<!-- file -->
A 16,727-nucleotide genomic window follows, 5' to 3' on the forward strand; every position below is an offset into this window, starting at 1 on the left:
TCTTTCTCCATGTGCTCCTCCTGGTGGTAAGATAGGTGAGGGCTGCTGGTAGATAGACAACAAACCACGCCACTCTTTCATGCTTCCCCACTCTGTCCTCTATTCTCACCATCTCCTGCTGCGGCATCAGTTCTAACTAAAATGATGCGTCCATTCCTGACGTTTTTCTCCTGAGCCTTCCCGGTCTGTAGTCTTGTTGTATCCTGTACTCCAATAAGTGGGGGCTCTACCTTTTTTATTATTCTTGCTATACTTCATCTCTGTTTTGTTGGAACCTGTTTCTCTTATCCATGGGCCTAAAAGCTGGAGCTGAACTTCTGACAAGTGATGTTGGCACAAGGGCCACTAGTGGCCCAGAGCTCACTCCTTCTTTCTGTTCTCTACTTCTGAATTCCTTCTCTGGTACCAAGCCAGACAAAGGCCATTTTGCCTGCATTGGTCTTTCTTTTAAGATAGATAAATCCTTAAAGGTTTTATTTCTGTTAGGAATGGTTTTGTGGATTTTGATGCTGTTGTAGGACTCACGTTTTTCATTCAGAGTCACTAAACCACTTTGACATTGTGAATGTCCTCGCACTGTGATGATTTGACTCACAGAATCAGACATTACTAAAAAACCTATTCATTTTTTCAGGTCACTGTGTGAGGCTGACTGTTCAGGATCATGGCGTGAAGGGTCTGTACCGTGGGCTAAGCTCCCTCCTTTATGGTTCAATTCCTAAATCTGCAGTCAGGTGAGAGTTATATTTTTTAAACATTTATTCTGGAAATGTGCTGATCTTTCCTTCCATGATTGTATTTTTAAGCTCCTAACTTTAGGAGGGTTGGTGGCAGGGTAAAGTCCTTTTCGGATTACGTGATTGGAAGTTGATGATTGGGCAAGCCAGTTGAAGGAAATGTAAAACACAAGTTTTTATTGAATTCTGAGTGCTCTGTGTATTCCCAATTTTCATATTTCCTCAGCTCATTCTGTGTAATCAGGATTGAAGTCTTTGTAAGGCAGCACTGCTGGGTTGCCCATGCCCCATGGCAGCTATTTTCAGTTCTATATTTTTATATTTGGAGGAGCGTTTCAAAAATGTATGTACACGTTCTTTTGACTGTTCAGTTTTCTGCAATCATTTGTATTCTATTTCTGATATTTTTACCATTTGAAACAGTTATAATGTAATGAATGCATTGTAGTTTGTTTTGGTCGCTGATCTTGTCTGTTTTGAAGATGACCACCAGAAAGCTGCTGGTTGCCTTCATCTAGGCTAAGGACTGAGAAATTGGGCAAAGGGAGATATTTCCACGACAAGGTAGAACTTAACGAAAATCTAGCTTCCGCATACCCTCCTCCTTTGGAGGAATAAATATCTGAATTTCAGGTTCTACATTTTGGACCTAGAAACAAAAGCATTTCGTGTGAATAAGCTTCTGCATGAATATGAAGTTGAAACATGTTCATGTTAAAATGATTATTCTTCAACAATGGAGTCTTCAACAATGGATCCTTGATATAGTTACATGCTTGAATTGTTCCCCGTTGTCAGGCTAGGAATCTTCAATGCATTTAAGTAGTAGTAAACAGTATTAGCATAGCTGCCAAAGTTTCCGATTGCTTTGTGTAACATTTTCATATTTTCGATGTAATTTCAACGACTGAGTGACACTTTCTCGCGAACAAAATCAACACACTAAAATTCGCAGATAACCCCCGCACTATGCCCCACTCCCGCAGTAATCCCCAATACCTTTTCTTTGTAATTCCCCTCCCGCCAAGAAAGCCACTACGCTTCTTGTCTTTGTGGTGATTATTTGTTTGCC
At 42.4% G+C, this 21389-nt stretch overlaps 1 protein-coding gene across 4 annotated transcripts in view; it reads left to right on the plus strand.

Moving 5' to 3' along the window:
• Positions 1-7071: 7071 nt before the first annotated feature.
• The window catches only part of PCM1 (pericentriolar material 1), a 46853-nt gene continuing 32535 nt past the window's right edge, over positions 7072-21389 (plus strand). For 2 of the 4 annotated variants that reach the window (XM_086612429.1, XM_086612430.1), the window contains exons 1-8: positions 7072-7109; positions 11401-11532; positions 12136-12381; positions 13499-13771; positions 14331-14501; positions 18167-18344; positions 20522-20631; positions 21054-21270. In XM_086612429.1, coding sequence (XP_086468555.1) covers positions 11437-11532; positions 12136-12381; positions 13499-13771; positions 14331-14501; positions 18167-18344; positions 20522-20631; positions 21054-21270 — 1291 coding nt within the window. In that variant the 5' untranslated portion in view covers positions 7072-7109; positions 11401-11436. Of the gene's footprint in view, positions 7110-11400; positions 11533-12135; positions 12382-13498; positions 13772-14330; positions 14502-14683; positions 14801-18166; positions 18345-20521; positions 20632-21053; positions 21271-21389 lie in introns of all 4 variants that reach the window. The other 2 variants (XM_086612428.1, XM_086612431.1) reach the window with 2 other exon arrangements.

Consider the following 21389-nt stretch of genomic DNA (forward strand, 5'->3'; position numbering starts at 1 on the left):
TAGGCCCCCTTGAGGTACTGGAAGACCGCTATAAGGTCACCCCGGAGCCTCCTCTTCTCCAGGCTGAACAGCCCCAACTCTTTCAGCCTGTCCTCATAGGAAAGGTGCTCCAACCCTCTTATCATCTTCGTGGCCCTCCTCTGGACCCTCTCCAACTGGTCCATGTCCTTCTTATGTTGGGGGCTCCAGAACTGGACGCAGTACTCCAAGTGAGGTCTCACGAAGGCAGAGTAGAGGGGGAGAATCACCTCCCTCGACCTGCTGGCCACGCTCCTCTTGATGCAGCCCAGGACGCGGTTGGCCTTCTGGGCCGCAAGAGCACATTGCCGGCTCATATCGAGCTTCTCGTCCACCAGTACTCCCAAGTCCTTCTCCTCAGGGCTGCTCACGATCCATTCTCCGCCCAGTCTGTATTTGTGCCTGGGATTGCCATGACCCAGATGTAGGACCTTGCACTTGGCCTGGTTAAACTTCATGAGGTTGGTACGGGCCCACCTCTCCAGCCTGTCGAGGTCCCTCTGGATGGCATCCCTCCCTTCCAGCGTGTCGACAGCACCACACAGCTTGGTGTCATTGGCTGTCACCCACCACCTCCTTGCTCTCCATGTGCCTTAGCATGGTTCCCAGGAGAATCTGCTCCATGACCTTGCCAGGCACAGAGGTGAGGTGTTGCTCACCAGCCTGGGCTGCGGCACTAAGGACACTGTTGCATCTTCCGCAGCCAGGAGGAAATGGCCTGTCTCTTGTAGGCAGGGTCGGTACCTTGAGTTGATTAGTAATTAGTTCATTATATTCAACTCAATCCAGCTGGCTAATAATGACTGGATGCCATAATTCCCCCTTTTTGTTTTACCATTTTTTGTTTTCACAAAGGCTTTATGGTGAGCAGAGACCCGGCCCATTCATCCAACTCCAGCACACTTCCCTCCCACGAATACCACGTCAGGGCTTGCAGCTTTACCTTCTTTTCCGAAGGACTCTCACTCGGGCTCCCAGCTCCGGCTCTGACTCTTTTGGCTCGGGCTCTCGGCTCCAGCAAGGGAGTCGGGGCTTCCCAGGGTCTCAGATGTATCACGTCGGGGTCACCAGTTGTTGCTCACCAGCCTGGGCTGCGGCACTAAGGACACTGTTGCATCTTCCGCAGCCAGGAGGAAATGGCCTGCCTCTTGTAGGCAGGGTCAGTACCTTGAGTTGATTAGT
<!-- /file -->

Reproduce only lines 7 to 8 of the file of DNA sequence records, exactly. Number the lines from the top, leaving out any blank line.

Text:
Consider the following 21389-nt stretch of genomic DNA (forward strand, 5'->3'; position numbering starts at 1 on the left):
TAGGCCCCCTTGAGGTACTGGAAGACCGCTATAAGGTCACCCCGGAGCCTCCTCTTCTCCAGGCTGAACAGCCCCAACTCTTTCAGCCTGTCCTCATAGGAAAGGTGCTCCAACCCTCTTATCATCTTCGTGGCCCTCCTCTGGACCCTCTCCAACTGGTCCATGTCCTTCTTATGTTGGGGGCTCCAGAACTGGACGCAGTACTCCAAGTGAGGTCTCACGAAGGCAGAGTAGAGGGGGAGAATCACCTCCCTCGACCTGCTGGCCACGCTCCTCTTGATGCAGCCCAGGACGCGGTTGGCCTTCTGGGCCGCAAGAGCACATTGCCGGCTCATATCGAGCTTCTCGTCCACCAGTACTCCCAAGTCCTTCTCCTCAGGGCTGCTCACGATCCATTCTCCGCCCAGTCTGTATTTGTGCCTGGGATTGCCATGACCCAGATGTAGGACCTTGCACTTGGCCTGGTTAAACTTCATGAGGTTGGTACGGGCCCACCTCTCCAGCCTGTCGAGGTCCCTCTGGATGGCATCCCTCCCTTCCAGCGTGTCGACAGCACCACACAGCTTGGTGTCATTGGCTGTCACCCACCACCTCCTTGCTCTCCATGTGCCTTAGCATGGTTCCCAGGAGAATCTGCTCCATGACCTTGCCAGGCACAGAGGTGAGGTGTTGCTCACCAGCCTGGGCTGCGGCACTAAGGACACTGTTGCATCTTCCGCAGCCAGGAGGAAATGGCCTGTCTCTTGTAGGCAGGGTCGGTACCTTGAGTTGATTAGTAATTAGTTCATTATATTCAACTCAATCCAGCTGGCTAATAATGACTGGATGCCATAATTCCCCCTTTTTGTTTTACCATTTTTTGTTTTCACAAAGGCTTTATGGTGAGCAGAGACCCGGCCCATTCATCCAACTCCAGCACACTTCCCTCCCACGAATACCACGTCAGGGCTTGCAGCTTTACCTTCTTTTCCGAAGGACTCTCACTCGGGCTCCCAGCTCCGGCTCTGACTCTTTTGGCTCGGGCTCTCGGCTCCAGCAAGGGAGTCGGGGCTTCCCAGGGTCTCAGATGTATCACGTCGGGGTCACCAGTTGTTGCTCACCAGCCTGGGCTGCGGCACTAAGGACACTGTTGCATCTTCCGCAGCCAGGAGGAAATGGCCTGCCTCTTGTAGGCAGGGTCAGTACCTTGAGTTGATTAGT